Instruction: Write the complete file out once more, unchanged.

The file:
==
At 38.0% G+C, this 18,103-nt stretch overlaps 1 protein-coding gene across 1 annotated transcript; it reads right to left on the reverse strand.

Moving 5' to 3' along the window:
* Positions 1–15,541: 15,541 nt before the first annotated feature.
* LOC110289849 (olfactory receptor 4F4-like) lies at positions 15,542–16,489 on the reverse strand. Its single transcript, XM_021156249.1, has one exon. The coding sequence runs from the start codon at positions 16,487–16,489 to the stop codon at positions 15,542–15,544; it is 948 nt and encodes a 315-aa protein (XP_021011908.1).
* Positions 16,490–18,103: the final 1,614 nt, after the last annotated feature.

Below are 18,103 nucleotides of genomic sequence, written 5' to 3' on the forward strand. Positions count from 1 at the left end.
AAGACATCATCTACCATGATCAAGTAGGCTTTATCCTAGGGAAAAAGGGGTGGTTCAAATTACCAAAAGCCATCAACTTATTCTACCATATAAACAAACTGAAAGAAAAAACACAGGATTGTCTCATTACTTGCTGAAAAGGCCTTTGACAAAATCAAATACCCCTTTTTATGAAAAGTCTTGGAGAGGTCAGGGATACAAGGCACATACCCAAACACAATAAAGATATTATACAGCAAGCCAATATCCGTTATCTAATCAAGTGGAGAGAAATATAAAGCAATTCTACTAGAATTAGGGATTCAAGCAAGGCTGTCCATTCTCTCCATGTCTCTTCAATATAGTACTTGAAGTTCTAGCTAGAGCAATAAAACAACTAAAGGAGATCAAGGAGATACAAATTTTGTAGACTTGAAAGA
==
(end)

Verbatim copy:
At 38.0% G+C, this 18,103-nt stretch overlaps 1 protein-coding gene across 1 annotated transcript; it reads right to left on the reverse strand.

Moving 5' to 3' along the window:
* Positions 1–15,541: 15,541 nt before the first annotated feature.
* LOC110289849 (olfactory receptor 4F4-like) lies at positions 15,542–16,489 on the reverse strand. Its single transcript, XM_021156249.1, has one exon. The coding sequence runs from the start codon at positions 16,487–16,489 to the stop codon at positions 15,542–15,544; it is 948 nt and encodes a 315-aa protein (XP_021011908.1).
* Positions 16,490–18,103: the final 1,614 nt, after the last annotated feature.

Below are 18,103 nucleotides of genomic sequence, written 5' to 3' on the forward strand. Positions count from 1 at the left end.
AAGACATCATCTACCATGATCAAGTAGGCTTTATCCTAGGGAAAAAGGGGTGGTTCAAATTACCAAAAGCCATCAACTTATTCTACCATATAAACAAACTGAAAGAAAAAACACAGGATTGTCTCATTACTTGCTGAAAAGGCCTTTGACAAAATCAAATACCCCTTTTTATGAAAAGTCTTGGAGAGGTCAGGGATACAAGGCACATACCCAAACACAATAAAGATATTATACAGCAAGCCAATATCCGTTATCTAATCAAGTGGAGAGAAATATAAAGCAATTCTACTAGAATTAGGGATTCAAGCAAGGCTGTCCATTCTCTCCATGTCTCTTCAATATAGTACTTGAAGTTCTAGCTAGAGCAATAAAACAACTAAAGGAGATCAAGGAGATACAAATTTTGTAGACTTGAAAGA